Tuggles v. City of Antioch et al

Filing 185

FINAL JURY INSTRUCTIONS. Signed by Judge Joseph C. Spero on September 2, 2010. (jcslc1, COURT STAFF) (Filed on 9/2/2010)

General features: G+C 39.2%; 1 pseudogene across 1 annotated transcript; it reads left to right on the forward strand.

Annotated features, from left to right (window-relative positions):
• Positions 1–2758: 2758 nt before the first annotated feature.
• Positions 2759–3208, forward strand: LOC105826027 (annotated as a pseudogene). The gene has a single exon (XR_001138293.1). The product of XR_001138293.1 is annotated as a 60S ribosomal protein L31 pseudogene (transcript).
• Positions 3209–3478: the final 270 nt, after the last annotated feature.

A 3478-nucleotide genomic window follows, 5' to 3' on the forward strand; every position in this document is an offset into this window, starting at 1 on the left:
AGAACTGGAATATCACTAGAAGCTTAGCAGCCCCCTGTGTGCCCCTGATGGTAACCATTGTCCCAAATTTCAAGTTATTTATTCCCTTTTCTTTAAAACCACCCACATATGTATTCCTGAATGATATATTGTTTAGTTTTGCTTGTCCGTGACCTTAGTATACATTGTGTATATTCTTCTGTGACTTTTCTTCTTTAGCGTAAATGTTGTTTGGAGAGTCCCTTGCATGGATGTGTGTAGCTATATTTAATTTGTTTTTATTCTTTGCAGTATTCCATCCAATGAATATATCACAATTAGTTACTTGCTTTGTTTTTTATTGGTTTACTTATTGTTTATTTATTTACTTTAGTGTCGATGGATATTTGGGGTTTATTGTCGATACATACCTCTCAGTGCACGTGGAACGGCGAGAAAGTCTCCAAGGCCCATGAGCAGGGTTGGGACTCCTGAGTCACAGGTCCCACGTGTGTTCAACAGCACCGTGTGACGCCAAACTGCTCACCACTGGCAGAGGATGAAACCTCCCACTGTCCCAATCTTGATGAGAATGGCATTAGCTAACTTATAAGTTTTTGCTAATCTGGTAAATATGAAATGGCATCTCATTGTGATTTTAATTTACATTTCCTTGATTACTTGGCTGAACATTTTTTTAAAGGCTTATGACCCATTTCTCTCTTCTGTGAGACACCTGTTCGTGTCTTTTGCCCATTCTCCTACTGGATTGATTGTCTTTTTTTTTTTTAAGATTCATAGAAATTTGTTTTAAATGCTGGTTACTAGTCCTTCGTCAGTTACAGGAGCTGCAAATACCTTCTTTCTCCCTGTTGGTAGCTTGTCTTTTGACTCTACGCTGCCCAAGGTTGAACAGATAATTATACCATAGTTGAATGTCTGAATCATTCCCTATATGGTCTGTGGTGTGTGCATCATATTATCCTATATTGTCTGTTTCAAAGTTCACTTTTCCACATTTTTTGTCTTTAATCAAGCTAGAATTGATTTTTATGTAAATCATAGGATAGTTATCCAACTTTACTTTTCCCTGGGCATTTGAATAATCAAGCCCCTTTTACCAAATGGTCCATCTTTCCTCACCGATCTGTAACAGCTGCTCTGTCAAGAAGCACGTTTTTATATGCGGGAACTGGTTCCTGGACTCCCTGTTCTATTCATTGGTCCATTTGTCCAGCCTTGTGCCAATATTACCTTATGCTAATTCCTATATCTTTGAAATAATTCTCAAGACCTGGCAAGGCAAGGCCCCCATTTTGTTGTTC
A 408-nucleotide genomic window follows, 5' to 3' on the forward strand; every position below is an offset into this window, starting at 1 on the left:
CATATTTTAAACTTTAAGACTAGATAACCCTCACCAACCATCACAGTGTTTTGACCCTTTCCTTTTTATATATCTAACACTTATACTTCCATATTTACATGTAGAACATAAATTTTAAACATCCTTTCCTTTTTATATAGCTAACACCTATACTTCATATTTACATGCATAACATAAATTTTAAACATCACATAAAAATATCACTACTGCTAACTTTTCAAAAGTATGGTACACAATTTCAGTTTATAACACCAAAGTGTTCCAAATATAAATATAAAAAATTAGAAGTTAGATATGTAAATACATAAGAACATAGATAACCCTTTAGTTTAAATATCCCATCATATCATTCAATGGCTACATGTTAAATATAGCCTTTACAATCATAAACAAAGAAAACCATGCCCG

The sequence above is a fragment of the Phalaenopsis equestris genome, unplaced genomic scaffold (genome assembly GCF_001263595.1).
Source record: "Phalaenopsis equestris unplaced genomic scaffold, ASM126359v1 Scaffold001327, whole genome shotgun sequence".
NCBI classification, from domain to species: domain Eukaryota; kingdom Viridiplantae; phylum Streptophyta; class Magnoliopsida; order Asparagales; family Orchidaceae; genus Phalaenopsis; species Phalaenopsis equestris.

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Tuggles v. City of Antioch et al Doc. 185 1 2 3 4 5 6 7 8 9 10 v. CITY OF ANTIOCH, et al., Defendants. ____________________________________/ ONITA TUGGLES, Plaintiff, No. C-08-01914 JCS UNITED STATES DISTRICT COURT NORTHERN DISTRICT OF CALIFORNIA United States District Court 11 For the Northern District of California 12 13 14 15 16 17 18 19 20 21 22 23 24 25 26 27 28 FINAL JURY INSTRUCTIONS Dated: September 2, 2010 ___________________________ JOSEPH C. SPERO United States Magistrate Judge 1 Dockets.Justia.com 1 2 3 4 5 6 7 8 9 10 JURY INSTRUCTION NO. 1 DUTY OF JURY Members of the Jury. Now that you have heard all of the evidence and the arguments of the attorneys, it is my duty to instruct you as to the law of the case. Each of you has received a copy of these instructions that you may take with you to the jury room to consult during your deliberations. You must not infer from these instructions or from anything I may say or do as indicating that I have an opinion regarding the evidence or what your verdict should be. It is your duty to find the facts from all the evidence in the case. To those facts you will apply the law as I give it to you. You must follow the law as I give it to you whether you agree with it or not. And you must not be influenced by any personal likes or dislikes, opinions, prejudices, or sympathy. That means that you must decide the case solely on the evidence before you. You will recall that you took an oath to do so. In following my instructions, you must follow all of them and not single out some and ignore others; they are all important. United States District Court 11 For the Northern District of California 12 13 14 15 16 17 18 19 20 21 22 23 24 25 26 27 28 2 1 2 3 4 5 6 7 8 9 10 JURY INSTRUCTION NO. 2 IDENTIFICATION OF PARTIES AND CLAIMS To help you follow the evidence, I will give you a brief summary of the positions of the parties at trial. The Plaintiff is Onita Tuggles, and the defendant is Officer Desmond Bittner individually and in his capacity as a police officer for the city of Antioch. In this case, Plaintiff Tuggles alleges violations of her right to Fair Housing and alleges discrimination on the basis of her race under federal and state law. The Plaintiff has the burden of proving these claims. Defendants Officer Bittner and the City of Antioch deny these allegations. United States District Court 11 For the Northern District of California 12 13 14 15 16 17 18 19 20 21 22 23 24 25 26 27 28 3 1 2 3 4 5 6 7 8 9 10 JURY INSTRUCTION NO. 3 BURDEN OF PROOF PREPONDERANCE OF THE EVIDENCE When a party has the burden of proof on any claim or affirmative defense by a preponderance of the evidence, it means you must be persuaded by the evidence that the claim or affirmative defense is more probably true than not true. You should base your decision on all of the evidence, regardless of which party presented it. United States District Court 11 For the Northern District of California 12 13 14 15 16 17 18 19 20 21 22 23 24 25 26 27 28 4 1 2 3 4 5 6 7 8 9 10 JURY INSTRUCTION NO. 4 You should decide the case as to each defendant separately. Unless otherwise stated, the instructions apply to all parties. United States District Court 11 For the Northern District of California 12 13 14 15 16 17 18 19 20 21 22 23 24 25 26 27 28 5 1 2 3 4 5 6 7 8 9 10 JURY INSTRUCTION NO. 5 WHAT IS EVIDENCE The evidence you are to consider in deciding what the facts are consists of: 1. 2. 3. The sworn testimony of any witness; The exhibits which are received into evidence; and Any facts to which the lawyers have agreed. United States District Court 11 For the Northern District of California 12 13 14 15 16 17 18 19 20 21 22 23 24 25 26 27 28 6 1 2 3 4 5 6 7 8 9 10 2. JURY INSTRUCTION NO. 6 WHAT IS NOT EVIDENCE In reaching your verdict, you may consider only the testimony and exhibits received into evidence. Certain things are not evidence, and you may not consider them in deciding what the facts are. I will list them for you: 1. Arguments and statements by lawyers are not evidence. The lawyers are not witnesses. What they have said in their opening statements, closing arguments, and at other times is intended to help you interpret the evidence, but it is not evidence. If the facts as you remember them differ from the way the lawyers have stated them, your memory of them controls. Questions and objections by lawyers are not evidence. Attorneys have a duty to their clients to object when they believe a question is improper under the rules of evidence. You should not be influenced by the objection or by the court's ruling on it. Testimony that has been excluded or stricken, or that you have been instructed to disregard, is not evidence and must not be considered. In addition sometimes testimony and exhibits are received only for a limited purpose; when I have given a limiting instruction, you must follow it. Anything you may have seen or heard when the court was not in session is not evidence. You are to decide the case solely on the evidence received at the trial. United States District Court 11 For the Northern District of California 3. 12 13 14 15 16 17 18 19 20 21 22 23 24 25 26 27 28 4. 7 1 2 3 4 5 6 7 8 9 10 JURY INSTRUCTION NO. 7 EVIDENCE FOR LIMITED PURPOSE Some evidence was admitted for a limited purpose only. As I instructed you during the trial, you may consider that evidence only for the limited purpose I described to you during the trial. United States District Court 11 For the Northern District of California 12 13 14 15 16 17 18 19 20 21 22 23 24 25 26 27 28 8 1 2 3 4 5 6 7 8 9 10 JURY INSTRUCTION NO. 8 DIRECT AND CIRCUMSTANTIAL EVIDENCE Evidence may be direct or circumstantial. Direct evidence is direct proof of a fact, such as testimony by a witness about what that witness personally saw or heard or did. Circumstantial evidence is proof of one or more facts from which you could find another fact. You should consider both kinds of evidence. The law makes no distinction between the weight to be given to either direct or circumstantial evidence. It is for you to decide how much weight to give to any evidence. United States District Court 11 For the Northern District of California 12 13 14 15 16 17 18 19 20 21 22 23 24 25 26 27 28 9 1 2 3 4 5 6 7 8 9 10 JURY INSTRUCTION NO. 9 RULING ON OBJECTIONS There are rules of evidence that control what can be received into evidence. When a lawyer asks a question or offers an exhibit into evidence and a lawyer on the other side thinks that it is not permitted by the rules of evidence, that lawyer may object. If I overrule the objection, the question may be answered or the exhibit received. If I sustain the objection, the question cannot be answered, and the exhibit cannot be received. Whenever I sustain an objection to a question, you must ignore the question and must not guess what the answer might have been. Sometimes I may order that evidence be stricken from the record and that you disregard or ignore the evidence. That means that when you are deciding the case, you must not consider the evidence that I told you to disregard. United States District Court 11 For the Northern District of California 12 13 14 15 16 17 18 19 20 21 22 23 24 25 26 27 28 10 1 2 3 4 5 6 7 8 9 10 JURY INSTRUCTION NO. 10 CREDIBILITY OF WITNESSES In deciding the facts in this case, you may have to decide which testimony to believe and which testimony not to believe. You may believe everything a witness says, or part of it, or none of it. Proof of a fact does not necessarily depend on the number of witnesses who testify about it. In considering the testimony of any witness, you may take into account: 1. 2. 3. 4. 5. 6. 7. The opportunity and ability of the witness to see or hear or know the things testified to; The witness' memory; The witness' manner while testifying; The witness' interest in the outcome of the case and any bias or prejudice; Whether other evidence contradicted the witness's testimony; The reasonableness of the witness' testimony in light of all the evidence; and Any other factors that bear on believability. United States District Court 11 For the Northern District of California 12 13 14 15 16 17 18 19 20 21 22 23 24 25 26 27 28 The weight of the evidence as to a fact does not necessarily depend on the number of witnesses who testify about it. 11 1 2 3 4 5 6 7 8 9 10 JURY INSTRUCTION NO. 11 USE OF NOTES Some of you have taken notes during the trial. Whether or not you took notes, you should rely on your own memory of what was said. Notes are only to assist your memory. You should not be overly influenced by the notes. United States District Court 11 For the Northern District of California 12 13 14 15 16 17 18 19 20 21 22 23 24 25 26 27 28 12 1 2 3 4 5 6 7 8 9 10 JURY INSTRUCTION NO. 12 STIPULATIONS OF FACT The parties have agreed to certain facts that have been read to you. You should therefore treat these facts as having been proved. United States District Court 11 For the Northern District of California 12 13 14 15 16 17 18 19 20 21 22 23 24 25 26 27 28 13 1 2 3 4 5 6 7 8 9 10 JURY INSTRUCTION NO. 13 DISCREPANCIES IN TESTIMONY Discrepancies in a witness' testimony or between a witness' testimony and that of other witnesses, if there were any, do not necessarily mean that any such witness should be discredited. Failure of recollection is common. Innocent misrecollection is not uncommon. Two persons witnessing an incident or a transaction often will see or hear it differently. You should consider whether a discrepancy pertains to an important matter or only to something trivial. United States District Court 11 For the Northern District of California 12 13 14 15 16 17 18 19 20 21 22 23 24 25 26 27 28 14 1 2 3 4 5 6 7 8 9 10 JURY INSTRUCTION NO. 14 DEPOSITION IN LIEU OF LIVE TESTIMONY A deposition is the sworn testimony of a witness taken before trial. The witness is placed under oath to tell the truth and lawyers for each party may ask questions. The questions and answers are recorded. You should consider deposition testimony, presented to you in court in lieu of live testimony, insofar as possible, in the same way as if the witness had been present to testify. Do not place any significance on the behavior or tone of voice of any person reading the questions or answers. United States District Court 11 For the Northern District of California 12 13 14 15 16 17 18 19 20 21 22 23 24 25 26 27 28 15 1 2 3 4 5 6 7 8 9 10 JURY INSTRUCTION NO. 15 CHARTS AND SUMMARIES NOT RECEIVED IN EVIDENCE Certain charts and summaries not received into evidence have been shown to you in order to help explain the contents of books, records, documents or other evidence in the case. They are not themselves evidence or proof of any facts. If they do not correctly reflect the facts or figures shown by the evidence in the case, you should disregard these charts and summaries and determine the facts from the underlying evidence. United States District Court 11 For the Northern District of California 12 13 14 15 16 17 18 19 20 21 22 23 24 25 26 27 28 16 1 2 3 4 5 6 7 8 9 10 JURY INSTRUCTION NO. 16 EXPERT WITNESS TESTIMONY During the trial you heard testimony from expert witnesses. The law allows an expert to state opinions about matters in his or her field of expertise even if he or she has not witnessed any of the events involved in the trial. You do not have to accept an expert's opinion. As with any other witness, it is up to you to decide whether you believe the expert's testimony and choose to use it as a basis for your decision. You may believe all, part, or none of an expert's testimony. In deciding whether to believe an expert's testimony, you should consider: 1. The expert's training and experience; 2. The facts the expert relied on; and 3. The reasons for the expert's opinion. United States District Court 11 For the Northern District of California 12 13 14 15 16 17 18 19 20 21 22 23 24 25 26 27 28 17 1 2 3 4 5 6 7 8 9 10 JURY INSTRUCTION NO. 17 CONFLICTING EXPERT TESTIMONY If the expert witnesses disagreed with one another, you should weigh each opinion against the others. You should examine the reasons given for each opinion and the facts or other matters that each witness relied on. You may also compare the experts' qualifications. United States District Court 11 For the Northern District of California 12 13 14 15 16 17 18 19 20 21 22 23 24 25 26 27 28 18 1 2 3 4 5 6 7 8 9 10 JURY INSTRUCTION NO. 18 EXPERTS - QUESTIONS CONTAINING ASSUMED FACTS The law allows expert witnesses to be asked questions that are based on assumed facts. These are sometimes called "hypothetical questions." In determining the weight to give to the expert's opinion that is based on the assumed facts, you should consider whether the assumed facts are true. United States District Court 11 For the Northern District of California 12 13 14 15 16 17 18 19 20 21 22 23 24 25 26 27 28 19 1 2 3 4 5 6 7 8 9 10 JURY INSTRUCTION NO. 19 FIRST CLAIM: SECTION 1983 -- INTRODUCTORY INSTRUCTION Plaintiff brings her claim under the federal statute 42 U.S.C. 1983, which provides that any person or persons who, under color of law, deprives another of any rights, privileges, or immunities secured by the Constitution or laws of the United States shall be liable to the injured party. And in particular, Plaintiff alleges a violation of her Fourteenth Amendment right to Equal Protection under the law. United States District Court 11 For the Northern District of California 12 13 14 15 16 17 18 19 20 21 22 23 24 25 26 27 28 20 1 2 3 4 5 6 7 8 9 10 JURY INSTRUCTION NO. 20 SECTION 1983 CLAIM AGAINST DEFENDANT IN INDIVIDUAL CAPACITY-- ELEMENTS AND BURDEN OF PROOF (42 U.S.C. 1983) In order to prevail on her Section 1983 claim against the Defendant Desmond Bittner the Plaintiff must prove each of the following elements by a preponderance of the evidence: 1. 2. Defendant Bittner acted under color of law, and the act or acts of Defendant Bittner deprived Plaintiff of her particular rights under the United States Constitution as explained in later instructions. A person acts "under color of law" when the person acts or purports to act in the performance of official duties under any state, county, or municipal law, ordinance, or regulation. If you find the Plaintiff has proved each of these elements and if you find that the Plaintiff has proved all the elements she is required to prove under Instruction No. 21 (re: Fourteenth Amendment Equal Protection Violation), your verdict should be for the Plaintiff. If, on the other hand, the Plaintiff has failed to prove any one or more of these elements, your verdict should be for Defendant Bittner. United States District Court 11 For the Northern District of California 12 13 14 15 16 17 18 19 20 21 22 23 24 25 26 27 28 21 1 2 3 4 5 6 7 8 9 10 JURY INSTRUCTION NO. 21 RE: FOURTEENTH AMENDMENT EQUAL PROTECTION CLAIM UNDER 42 U.S.C. 1983 AGAINST DEFENDANT BITTNER Plaintiff Onita Tuggles claims that she was denied equal protection under the law, in violation of her Fourteenth Amendment rights, because she was treated differently by the Individual Defendant, Desmond Bittner, on the basis of her race. In order to establish a violation of equal protection under the Fourteenth Amendment, Plaintiff must prove the following: 1. Defendant Bittner treated Plaintiff Onita Tuggles differently from other similarly situated individuals, 2. Defendant Bittner treated Plaintiff Onita Tuggles differently because of her race, and 3. Defendant Bittner acted with discriminatory purpose or intent. Intentional or purposeful discrimination means that Defendant acted at least in part because of Plaintiff's race. It is not necessary therefore for Plaintiff to prove that racial animus was the sole reason for Defendant's conduct. United States District Court 11 For the Northern District of California 12 13 14 15 16 17 18 19 20 21 22 23 24 25 26 27 28 22 1 2 3 4 5 6 7 8 9 10 JURY INSTRUCTION NO. 22 CLAIM II: SECTION 1985(3) CIVIL RIGHTS CONSPIRACY CLAIM AGAINST DEFENDANT DESMOND BITTNER - ELEMENTS AND BURDEN OF PROOF In order to prove the existence of a civil rights conspiracy under 1985(3), Plaintiff Onita Tuggles must prove the following by a preponderance of the evidence: 1. That Defendant Desmond Bittner did conspire against Plaintiff; 2. Defendant Bittner conspired for the purpose of depriving, either directly or indirectly, Plaintiff's right to equal protection of the laws on the basis of Plaintiff's race; 3. One or more of the conspirators did, or caused to be done any act in furtherance of the object of the conspiracy; and 4. That Plaintiff suffered personal injury, lost an interest in property, or was deprived of having and exercising any right or privilege of a citizen of the United States. A conspiracy is an agreement by two or more persons to commit a wrongful act. Intentional or purposeful discrimination means that Defendant acted at least in part because of Plaintiff's race. It is not necessary therefore for Plaintiff to prove that racial animus was the sole reason for Defendant's conduct. United States District Court 11 For the Northern District of California 12 13 14 15 16 17 18 19 20 21 22 23 24 25 26 27 28 23 1 2 3 4 5 6 7 8 9 10 JURY INSTRUCTION NO. 23 CLAIM III: SECTION 1986 CLAIM AGAINST DEFENDANTS IN INDIVIDUAL CAPACITY - ELEMENTS AND BURDEN OF PROOF Plaintiff's claim under 42 U.S.C. 1986 is predicated on proving the elements underlying her claim pursuant to 42 U.S.C. 1985(3). In order to prove her claim under 1986, Plaintiff Onita Tuggles must prove each of the following elements by a preponderance of the evidence: 1. Conspiracy pursuant to 42 U.S.C. 1985(3) as follows: a) b) Defendant Desmond Bittner conspired against Plaintiff; for the purpose of depriving, either directly or indirectly, Plaintiff's right to equal protection of the laws on the basis of Plaintiff's race; c) one or more of the conspirators did, or caused to be done any act in furtherance of the United States District Court 11 For the Northern District of California 12 13 14 15 16 17 18 19 20 21 22 23 24 25 26 27 28 object of the conspiracy; d) Plaintiff suffered personal injury, lost an interest in property, or was deprived of having and exercising any right or privilege of a citizen of the United States. 2. Defendant Bittner knew of the wrongs conspired to be done against Plaintiff; and 3. Defendant Bittner had the power to either prevent or aid in the prevention of the commission of such wrongs against Plaintiff, but neglected or refused to do so. 24 1 2 3 4 5 6 7 8 9 10 JURY INSTRUCTION NO. 24 CLAIM IV: INTERFERENCE UNDER 3617 OF THE FAIR HOUSING ACT WITH RIGHTS GUARANTEED BY FAIR HOUSING ACT AGAINST DEFENDANT DESMOND BITTNER - ELEMENTS AND BURDEN OF PROOF Plaintiff Onita Tuggles also claims that Defendant Bittner is liable under Section 3617 of the Fair Housing Act because he violated her rights under the Fair Housing Act. In order to prove her claim under Section 3617 of the Fair Housing Act, Plaintiff must show by a preponderance of the evidence that: 1) Defendant Bittner coerced, intimidated, threatened, or interfered with Plaintiff's United States District Court 11 For the Northern District of California exercise or enjoyment of her right to fair housing; 2) race; and 3) Plaintiff was harmed by Defendant's conduct. Defendant Bittner's conduct was motivated at least, in part, because of Plaintiff's 12 13 14 15 16 17 18 19 20 21 22 23 24 25 26 27 28 In order to find Defendant Bittner liable under Section 3617, you do not need to find that he engaged in force or violence. To "coerce" is to compel to an act or choice by force, threat, or other pressure. "Intimidation" would require a showing that Defendant's activities or conduct had generated fear in Plaintiff. A "threat" is an expression to inflict evil, injury, or other damage on another. "Interference" is the act of meddling in or hampering an activity or process. 25 1 2 3 4 5 6 7 8 9 10 JURY INSTRUCTION NO. 25 CAUSATION (42 U.S.C. 1983) In order to establish that the acts of the Individual Defendant, Desmond Bittner, deprived Plaintiff, Onita Tuggles of her particular rights under the United States Constitution as explained in the preceding and later instructions, the Plaintiff must prove by a preponderance of the evidence that the acts were so closely related to the deprivation of the her rights as to be the moving force that caused the ultimate injury. United States District Court 11 For the Northern District of California 12 13 14 15 16 17 18 19 20 21 22 23 24 25 26 27 28 26 1 2 3 4 5 6 7 8 9 10 JURY INSTRUCTION NO. 26 CLAIM V: VIOLATION OF CALIFORNIA GOVERNMENT CODE SECTIONS 12989.1/12955, RACE DISCRIMINATION IN HOUSING ELEMENTS AND BURDEN OF PROOF In order to prove that Defendant Desmond Bittner violated California Government Code Sections 12989.1/ 12955, Plaintiff Onita Tuggles must prove by a preponderance of the evidence that Defendant Bittner attempted to or did in fact aid, abet, incite, compel, or coerce the owner and/or property manager of 1933 Paradise Peak Court to discriminate against or harass Plaintiff on the basis of her race. United States District Court 11 For the Northern District of California 12 13 14 15 16 17 18 19 20 21 22 23 24 25 26 27 28 27 1 2 3 4 5 6 7 8 9 10 JURY INSTRUCTION NO. 27 CLAIM VI: GOVERNMENT CODE SECTION 11135 RACE DISCRIMINATION IN PROGRAMS OR ACTIVITIES RECEIVING OR BENEFITTING FROM STATE FINANCIAL ASSISTANCE In order to prove the existence of a claim under California Government Code section 11135, Plaintiff, Onita Tuggles must prove the following by a preponderance of the evidence: 1. 2. Defendant City of Antioch was a recipient of state financial assistance; and In the course of providing law enforcement services, Individual Defendant Desmond Bittner intentionally discriminated against the Plaintiff based on her race; and 3. Plaintiff was harmed by Desmond Bittner's conduct. United States District Court 11 For the Northern District of California Or, as an alternative to intentional discrimination, Plaintiff can prove the existence of a claim under California Government Code section 11135 by proving by a preponderance of the evidence that: 1. 2. neutral; and 3. The facially neutral acts or practices of Defendant Desmond Bittner had a Defendant City of Antioch was a recipient of state financial assistance; and Defendant Desmond Bittner engaged in certain acts or practices that were facially 12 13 14 15 16 17 18 19 20 21 22 23 24 25 26 27 28 significantly adverse or disproportionate impact on Plaintiff as a member of a protected group, African-Americans. If Plaintiff has proven disproportionate impact, the Defendants then need to prove by a preponderance of the evidence a legitimate, nondiscriminatory reason for the acts or practices of Defendant Desmond Bittner. If Defendants rebut Plaintiff's disparate impact allegations with such a legitimate, nondiscriminatory reason, then the burden shifts back to the Plaintiff to prove by a preponderance of the evidence that the reason was a pretext for race-based discrimination against the Plaintiff. 4. Plaintiff was harmed by Desmond Bittner's conduct. 28 1 2 3 4 5 6 7 8 9 10 JURY INSTRUCTION NO. 28 RE: COMPENSATORY DAMAGES - PROOF/MEASURES OF TYPES OF DAMAGES It is the duty of the Court to instruct you about the measure of damages. By instructing you on damages, the Court does not mean to suggest for which party your verdict should be rendered. If you find for the Plaintiff on any of her claims, you must determine the Plaintiff's damages. The Plaintiff has the burden of proving damages by a preponderance of the evidence. Damages means the amount of money that will reasonably and fairly compensate the Plaintiff for any injury you find was caused by the Defendants. You should consider the following: 1. The additional rental expense incurred by Plaintiff consequent to the termination of her Section 8 voucher; 2. Out-of-pocket expenses incurred by Plaintiff caused by the termination of her Section voucher, specifically, expenses incurred in moving her residence from 1933 Paradise Peak Court in Antioch to her new residence; 3. The mental, physical, and emotional pain and suffering experienced and which with reasonable probability will be experienced in the future. It is for you to determine what damages, if any, have been proved. Your award must be based upon evidence and not upon speculation, guesswork or conjecture. United States District Court 11 For the Northern District of California 12 13 14 15 16 17 18 19 20 21 22 23 24 25 26 27 28 29 1 2 3 4 5 6 7 8 9 10 JURY INSTRUCTION NO. 29 DAMAGES - MITIGATION The Plaintiff has a duty to use reasonable efforts to mitigate damages. To mitigate means to avoid or reduce damages. The Defendants have the burden of proving by a preponderance of the evidence: 1. that Plaintiff Onita Tuggles failed to use reasonable efforts to mitigate damages; and 2. the amount by which damages would have been mitigated. United States District Court 11 For the Northern District of California 12 13 14 15 16 17 18 19 20 21 22 23 24 25 26 27 28 30 1 2 3 4 5 6 7 8 9 10 JURY INSTRUCTION NO. 30 RE: PUNITIVE DAMAGES If you find for the Plaintiff, you may, but are not required to, award punitive damages. The purposes of punitive damages are to punish an individual defendant and to deter similar acts in the future. Punitive damages may not be awarded to compensate a Plaintiff. The Plaintiff has the burden of proving by a preponderance of the evidence that punitive damages should be awarded, and, if so, the amount of any such damages. You may award punitive damages only if you find that the Individual Defendant's conduct that harmed the Plaintiff was malicious, oppressive or in reckless disregard of the Plaintiff's rights. Conduct is malicious if it is accompanied by ill will, or spite, or if it is for the purpose of injuring the Plaintiff. Conduct is in reckless disregard of the Plaintiff's rights if, under the circumstances, it reflects complete indifference to the Plaintiff's safety or rights, or if the Defendant acts in the face of a perceived risk that its actions will violate the Plaintiff's rights under federal law. An act or omission is oppressive if the Defendant injures or damages or otherwise violates the rights of the Plaintiff with unnecessary harshness or severity, such as by the misuse or abuse of authority or power or by the taking advantage of some weakness or disability or misfortune of the Plaintiff. If you find that punitive damages are appropriate, you must use reason in setting the amount. Punitive damages, if any, should be in an amount sufficient to fulfill their purposes but should not reflect bias, prejudice or sympathy toward any party. In considering the amount of any punitive damages, consider the degree of reprehensibility of the Defendant's conduct, including whether the conduct that harmed the Plaintiff was particularly reprehensible because it also caused actual harm or posed a substantial risk of harm to people who are not parties to this case. You may not, however, set the amount of any punitive damages in order to punish the Defendant for harm to anyone other than the Plaintiff in this case. In addition, you may consider the relationship of any award of punitive damages to any actual harm inflicted on the Plaintiff. Punitive damages may not be awarded against the City of Antioch. Punitive damages may be awarded even if you award Plaintiffs only nominal, and not compensatory, damages. United States District Court 11 For the Northern District of California 12 13 14 15 16 17 18 19 20 21 22 23 24 25 26 27 28 31 1 2 3 4 5 6 7 8 9 10 JURY INSTRUCTION NO. 31 NOMINAL DAMAGES The law which applies to this case authorizes an award of nominal damages. If you find for the Plaintiff but you find that the Plaintiff has failed to prove damages as defined in these instructions, you must award nominal damages. Nominal damages may not exceed one dollar. United States District Court 11 For the Northern District of California 12 13 14 15 16 17 18 19 20 21 22 23 24 25 26 27 28 32 1 2 3 4 5 6 7 8 9 10 JURY INSTRUCTION NO. 32 DUTY TO DELIBERATE When you begin your deliberations, you should elect one member of the jury as your presiding juror. That person will preside over the deliberations and speak for you here in court. You will then discuss the case with your fellow jurors to reach agreement if you can do so. Your verdict must be unanimous. Each of you must decide the case for yourself, but you should do so only after you have considered all of the evidence, discussed it fully with the other jurors, and listened to the views of your fellow jurors. Do not hesitate to change your opinion if the discussion persuades you that you should. Do not come to a decision simply because other jurors think it is right. It is important that you attempt to reach a unanimous verdict but, of course, only if each of you can do so after having made your own conscientious decision. Do not change an honest belief about the weight and effect of the evidence simply to reach a verdict. United States District Court 11 For the Northern District of California 12 13 14 15 16 17 18 19 20 21 22 23 24 25 26 27 28 33 1 2 3 4 5 6 7 8 9 10 JURY INSTRUCTION NO. 33 COMMUNICATION WITH COURT If it becomes necessary during your deliberations to communicate with me, you may send a note through the clerk, signed by your presiding juror or by one or more members of the jury. No member of the jury should ever attempt to communicate with me except by a signed writing; I will communicate with any member of the jury on anything concerning the case only in writing, or here in open court. If you send out a question, I will consult with the parties before answering it, which may take some time. You may continue your deliberations while waiting for the answer to any question. Remember that you are not to tell anyone--including me--how the jury stands, numerically or otherwise, until after you have reached a unanimous verdict or have been discharged. Do not disclose any vote count in any note to the court. United States District Court 11 For the Northern District of California 12 13 14 15 16 17 18 19 20 21 22 23 24 25 26 27 28 34 1 2 3 4 5 6 7 8 9 10 JURY INSTRUCTION NO. 34 RETURN OF VERDICT A verdict form has been prepared for you. After you have reached unanimous agreement on a verdict, your presiding juror will fill in the form that has been given to you, sign and date it, and advise the court that you are ready to return to the courtroom. United States District Court 11 For the Northern District of California 12 13 14 15 16 17 18 19 20 21 22 23 24 25 26 27 28 35